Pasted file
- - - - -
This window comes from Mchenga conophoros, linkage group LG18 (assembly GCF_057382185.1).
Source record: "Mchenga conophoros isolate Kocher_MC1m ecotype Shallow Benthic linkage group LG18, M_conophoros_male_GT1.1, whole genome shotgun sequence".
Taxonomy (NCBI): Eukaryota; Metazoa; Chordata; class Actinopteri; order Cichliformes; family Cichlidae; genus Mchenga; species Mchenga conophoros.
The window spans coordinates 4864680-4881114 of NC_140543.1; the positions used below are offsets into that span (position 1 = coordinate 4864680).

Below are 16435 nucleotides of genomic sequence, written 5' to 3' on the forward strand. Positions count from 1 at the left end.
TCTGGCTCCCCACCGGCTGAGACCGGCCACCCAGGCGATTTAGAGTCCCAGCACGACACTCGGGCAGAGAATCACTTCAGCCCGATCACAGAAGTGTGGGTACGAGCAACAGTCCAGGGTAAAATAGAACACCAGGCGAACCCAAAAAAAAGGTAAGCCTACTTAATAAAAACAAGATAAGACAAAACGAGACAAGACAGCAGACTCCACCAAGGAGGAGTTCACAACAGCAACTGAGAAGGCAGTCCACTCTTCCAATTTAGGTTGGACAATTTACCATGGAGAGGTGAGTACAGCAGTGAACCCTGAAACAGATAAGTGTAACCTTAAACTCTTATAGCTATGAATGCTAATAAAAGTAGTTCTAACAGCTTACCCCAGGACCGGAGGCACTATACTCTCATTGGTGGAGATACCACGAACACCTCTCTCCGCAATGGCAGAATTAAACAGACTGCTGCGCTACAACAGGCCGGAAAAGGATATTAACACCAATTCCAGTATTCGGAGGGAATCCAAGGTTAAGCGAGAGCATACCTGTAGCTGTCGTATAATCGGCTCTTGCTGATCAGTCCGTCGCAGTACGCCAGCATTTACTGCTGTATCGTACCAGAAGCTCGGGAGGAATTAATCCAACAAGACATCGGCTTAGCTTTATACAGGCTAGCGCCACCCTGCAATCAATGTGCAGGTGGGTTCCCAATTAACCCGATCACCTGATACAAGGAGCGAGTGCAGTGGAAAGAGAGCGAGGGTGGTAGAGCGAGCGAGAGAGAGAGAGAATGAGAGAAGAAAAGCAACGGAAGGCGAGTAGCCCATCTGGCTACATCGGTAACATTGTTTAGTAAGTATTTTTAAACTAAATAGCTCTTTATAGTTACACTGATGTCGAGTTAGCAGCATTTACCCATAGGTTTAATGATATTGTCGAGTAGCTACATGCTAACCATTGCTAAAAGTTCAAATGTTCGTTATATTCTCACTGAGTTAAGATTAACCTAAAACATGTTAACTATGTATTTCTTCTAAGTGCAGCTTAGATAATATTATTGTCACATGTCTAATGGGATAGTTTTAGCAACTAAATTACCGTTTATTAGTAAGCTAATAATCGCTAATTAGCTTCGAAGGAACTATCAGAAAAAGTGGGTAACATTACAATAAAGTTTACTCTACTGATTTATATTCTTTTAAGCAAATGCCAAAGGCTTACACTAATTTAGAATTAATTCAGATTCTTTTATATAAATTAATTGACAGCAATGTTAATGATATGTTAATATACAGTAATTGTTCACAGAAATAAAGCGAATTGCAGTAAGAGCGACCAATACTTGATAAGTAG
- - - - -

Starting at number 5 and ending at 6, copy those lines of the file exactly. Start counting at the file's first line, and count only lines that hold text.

Below are 16435 nucleotides of genomic sequence, written 5' to 3' on the forward strand. Positions count from 1 at the left end.
TCTGGCTCCCCACCGGCTGAGACCGGCCACCCAGGCGATTTAGAGTCCCAGCACGACACTCGGGCAGAGAATCACTTCAGCCCGATCACAGAAGTGTGGGTACGAGCAACAGTCCAGGGTAAAATAGAACACCAGGCGAACCCAAAAAAAAGGTAAGCCTACTTAATAAAAACAAGATAAGACAAAACGAGACAAGACAGCAGACTCCACCAAGGAGGAGTTCACAACAGCAACTGAGAAGGCAGTCCACTCTTCCAATTTAGGTTGGACAATTTACCATGGAGAGGTGAGTACAGCAGTGAACCCTGAAACAGATAAGTGTAACCTTAAACTCTTATAGCTATGAATGCTAATAAAAGTAGTTCTAACAGCTTACCCCAGGACCGGAGGCACTATACTCTCATTGGTGGAGATACCACGAACACCTCTCTCCGCAATGGCAGAATTAAACAGACTGCTGCGCTACAACAGGCCGGAAAAGGATATTAACACCAATTCCAGTATTCGGAGGGAATCCAAGGTTAAGCGAGAGCATACCTGTAGCTGTCGTATAATCGGCTCTTGCTGATCAGTCCGTCGCAGTACGCCAGCATTTACTGCTGTATCGTACCAGAAGCTCGGGAGGAATTAATCCAACAAGACATCGGCTTAGCTTTATACAGGCTAGCGCCACCCTGCAATCAATGTGCAGGTGGGTTCCCAATTAACCCGATCACCTGATACAAGGAGCGAGTGCAGTGGAAAGAGAGCGAGGGTGGTAGAGCGAGCGAGAGAGAGAGAGAATGAGAGAAGAAAAGCAACGGAAGGCGAGTAGCCCATCTGGCTACATCGGTAACATTGTTTAGTAAGTATTTTTAAACTAAATAGCTCTTTATAGTTACACTGATGTCGAGTTAGCAGCATTTACCCATAGGTTTAATGATATTGTCGAGTAGCTACATGCTAACCATTGCTAAAAGTTCAAATGTTCGTTATATTCTCACTGAGTTAAGATTAACCTAAAACATGTTAACTATGTATTTCTTCTAAGTGCAGCTTAGATAATATTATTGTCACATGTCTAATGGGATAGTTTTAGCAACTAAATTACCGTTTATTAGTAAGCTAATAATCGCTAATTAGCTTCGAAGGAACTATCAGAAAAAGTGGGTAACATTACAATAAAGTTTACTCTACTGATTTATATTCTTTTAAGCAAATGCCAAAGGCTTACACTAATTTAGAATTAATTCAGATTCTTTTATATAAATTAATTGACAGCAATGTTAATGATATGTTAATATACAGTAATTGTTCACAGAAATAAAGCGAATTGCAGTAAGAGCGACCAATACTTGATAAGTAG